The new method requires so little energy that it can run on a store-bought battery. The process evades the problems confronting current desalination methods by eliminating the need for a membrane and by separating salt from water at a microscale […]To achieve desalination, the researchers apply a small voltage (3.0 volts) to a plastic chip filled with seawater. The chip contains a microchannel with two branches. At the junction of the channel an embedded electrode neutralizes some of the chloride ions in seawater to create an “ion depletion zone” that increases the local electric field compared with the rest of the channel. This change in the electric field is sufficient to redirect salts into one branch, allowing desalinated water to pass through the other branch.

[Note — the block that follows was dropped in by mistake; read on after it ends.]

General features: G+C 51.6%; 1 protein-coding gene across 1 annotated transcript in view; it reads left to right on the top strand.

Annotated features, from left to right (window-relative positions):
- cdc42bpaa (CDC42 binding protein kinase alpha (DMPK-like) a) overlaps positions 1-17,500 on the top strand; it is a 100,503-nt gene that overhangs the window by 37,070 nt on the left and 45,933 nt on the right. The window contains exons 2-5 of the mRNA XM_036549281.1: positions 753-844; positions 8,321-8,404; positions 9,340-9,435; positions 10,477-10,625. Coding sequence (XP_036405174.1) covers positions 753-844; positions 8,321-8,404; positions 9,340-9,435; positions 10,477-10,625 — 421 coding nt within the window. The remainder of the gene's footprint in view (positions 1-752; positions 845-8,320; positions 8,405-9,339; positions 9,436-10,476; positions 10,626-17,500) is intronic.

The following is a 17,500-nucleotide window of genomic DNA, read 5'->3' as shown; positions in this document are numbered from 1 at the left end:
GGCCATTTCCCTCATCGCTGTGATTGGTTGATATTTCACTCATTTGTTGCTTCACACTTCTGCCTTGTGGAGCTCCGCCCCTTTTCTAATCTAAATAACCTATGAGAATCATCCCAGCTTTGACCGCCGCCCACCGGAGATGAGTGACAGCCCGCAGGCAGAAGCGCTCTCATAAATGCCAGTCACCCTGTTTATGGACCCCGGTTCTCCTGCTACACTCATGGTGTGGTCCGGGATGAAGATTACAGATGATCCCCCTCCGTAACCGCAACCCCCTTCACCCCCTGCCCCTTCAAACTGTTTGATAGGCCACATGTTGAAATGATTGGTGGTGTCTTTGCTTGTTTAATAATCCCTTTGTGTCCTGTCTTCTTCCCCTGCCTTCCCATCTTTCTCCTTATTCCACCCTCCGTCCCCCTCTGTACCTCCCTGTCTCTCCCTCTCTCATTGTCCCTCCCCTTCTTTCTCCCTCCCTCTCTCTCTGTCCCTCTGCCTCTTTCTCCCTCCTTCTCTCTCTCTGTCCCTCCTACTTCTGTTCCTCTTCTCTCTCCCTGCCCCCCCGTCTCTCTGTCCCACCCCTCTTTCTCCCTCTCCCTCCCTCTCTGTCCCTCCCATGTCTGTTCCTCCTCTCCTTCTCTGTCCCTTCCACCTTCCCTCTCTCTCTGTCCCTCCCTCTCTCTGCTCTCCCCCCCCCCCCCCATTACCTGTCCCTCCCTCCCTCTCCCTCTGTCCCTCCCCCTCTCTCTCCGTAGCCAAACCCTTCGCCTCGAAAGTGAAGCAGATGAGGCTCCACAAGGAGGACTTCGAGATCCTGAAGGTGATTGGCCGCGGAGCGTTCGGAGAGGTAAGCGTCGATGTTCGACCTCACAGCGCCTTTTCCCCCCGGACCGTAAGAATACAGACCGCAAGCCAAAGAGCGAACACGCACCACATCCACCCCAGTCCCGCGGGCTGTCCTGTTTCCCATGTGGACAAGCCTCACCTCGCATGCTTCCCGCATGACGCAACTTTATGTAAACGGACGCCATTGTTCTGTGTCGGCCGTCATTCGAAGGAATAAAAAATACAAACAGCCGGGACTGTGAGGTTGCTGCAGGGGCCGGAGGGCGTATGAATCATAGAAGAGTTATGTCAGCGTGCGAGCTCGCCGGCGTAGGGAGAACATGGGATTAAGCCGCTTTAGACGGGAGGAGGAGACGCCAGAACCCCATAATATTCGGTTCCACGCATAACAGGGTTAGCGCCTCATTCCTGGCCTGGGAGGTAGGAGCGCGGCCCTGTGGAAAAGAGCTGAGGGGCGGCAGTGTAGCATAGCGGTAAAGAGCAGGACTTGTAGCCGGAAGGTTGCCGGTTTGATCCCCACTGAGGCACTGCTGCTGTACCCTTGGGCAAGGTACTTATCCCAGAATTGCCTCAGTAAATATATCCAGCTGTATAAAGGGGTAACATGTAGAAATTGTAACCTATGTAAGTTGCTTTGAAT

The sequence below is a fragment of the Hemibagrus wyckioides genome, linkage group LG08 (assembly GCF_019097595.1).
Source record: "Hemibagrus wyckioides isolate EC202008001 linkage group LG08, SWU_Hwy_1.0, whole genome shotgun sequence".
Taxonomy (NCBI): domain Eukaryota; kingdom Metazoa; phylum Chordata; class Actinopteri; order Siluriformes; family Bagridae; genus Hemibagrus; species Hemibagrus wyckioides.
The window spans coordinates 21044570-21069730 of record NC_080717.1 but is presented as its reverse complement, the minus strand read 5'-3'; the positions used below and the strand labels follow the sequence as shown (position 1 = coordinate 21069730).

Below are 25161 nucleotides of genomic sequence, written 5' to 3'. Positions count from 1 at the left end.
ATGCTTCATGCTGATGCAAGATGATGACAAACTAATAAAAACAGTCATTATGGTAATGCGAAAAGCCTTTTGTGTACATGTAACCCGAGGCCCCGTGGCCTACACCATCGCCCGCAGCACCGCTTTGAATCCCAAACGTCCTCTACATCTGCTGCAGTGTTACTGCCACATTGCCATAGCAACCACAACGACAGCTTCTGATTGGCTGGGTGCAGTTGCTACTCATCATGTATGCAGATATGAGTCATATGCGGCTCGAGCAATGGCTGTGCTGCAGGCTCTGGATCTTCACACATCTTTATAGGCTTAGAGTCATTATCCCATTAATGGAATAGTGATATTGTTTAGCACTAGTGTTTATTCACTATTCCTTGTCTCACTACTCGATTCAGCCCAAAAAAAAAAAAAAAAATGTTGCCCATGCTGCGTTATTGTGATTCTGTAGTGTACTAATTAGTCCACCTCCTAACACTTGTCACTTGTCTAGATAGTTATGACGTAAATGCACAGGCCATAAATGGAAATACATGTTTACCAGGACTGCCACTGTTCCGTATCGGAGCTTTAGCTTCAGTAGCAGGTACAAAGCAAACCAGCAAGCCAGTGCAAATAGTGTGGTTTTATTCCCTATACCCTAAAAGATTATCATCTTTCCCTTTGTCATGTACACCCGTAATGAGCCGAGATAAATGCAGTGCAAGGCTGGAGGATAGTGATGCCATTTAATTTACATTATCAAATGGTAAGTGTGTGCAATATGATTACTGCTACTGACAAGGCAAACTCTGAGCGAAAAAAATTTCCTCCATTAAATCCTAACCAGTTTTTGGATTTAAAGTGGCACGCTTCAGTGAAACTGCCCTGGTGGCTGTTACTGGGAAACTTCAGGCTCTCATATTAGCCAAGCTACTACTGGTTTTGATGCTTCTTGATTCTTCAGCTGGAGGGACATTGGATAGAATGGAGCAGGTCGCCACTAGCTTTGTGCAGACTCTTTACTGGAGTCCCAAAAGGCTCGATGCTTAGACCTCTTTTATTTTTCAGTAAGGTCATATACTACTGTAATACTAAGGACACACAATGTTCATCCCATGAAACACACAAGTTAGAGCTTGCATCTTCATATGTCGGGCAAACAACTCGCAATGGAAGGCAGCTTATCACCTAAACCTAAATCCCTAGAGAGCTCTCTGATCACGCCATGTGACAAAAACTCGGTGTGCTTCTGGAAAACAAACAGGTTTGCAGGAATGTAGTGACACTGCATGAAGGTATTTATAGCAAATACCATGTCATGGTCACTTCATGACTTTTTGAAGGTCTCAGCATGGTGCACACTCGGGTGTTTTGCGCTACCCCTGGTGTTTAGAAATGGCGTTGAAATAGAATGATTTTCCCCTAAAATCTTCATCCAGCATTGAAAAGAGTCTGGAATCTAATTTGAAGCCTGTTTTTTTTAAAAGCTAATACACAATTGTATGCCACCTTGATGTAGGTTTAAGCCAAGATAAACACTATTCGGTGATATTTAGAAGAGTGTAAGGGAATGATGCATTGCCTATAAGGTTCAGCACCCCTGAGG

This new method isn’t fully proven yet: so far, the scientists involved have used the tech to reach 25 percent desalination and they need to reach 99 percent for it to become usable. And there are some questions about the amount of energy this process would take. But even if this particular tech peters out, sooner or later someone will invent a comparable technology that succeeds at the same goal. Indeed, other companies are already at work on desalination products of their own.One of the biggest feeders of Malthusian fears in recent years has been the body of literature predicting the threat to our fresh water supply. Book after book after book has described the water crisis facing the planet. History has shown that human ingenuity has allowed us to overcome challenges thrown at us by geography, the elements, and alleged overpopulation. Could it be that this time it may be no different?[Image of African Well from Hector Conesa / Shutterstock]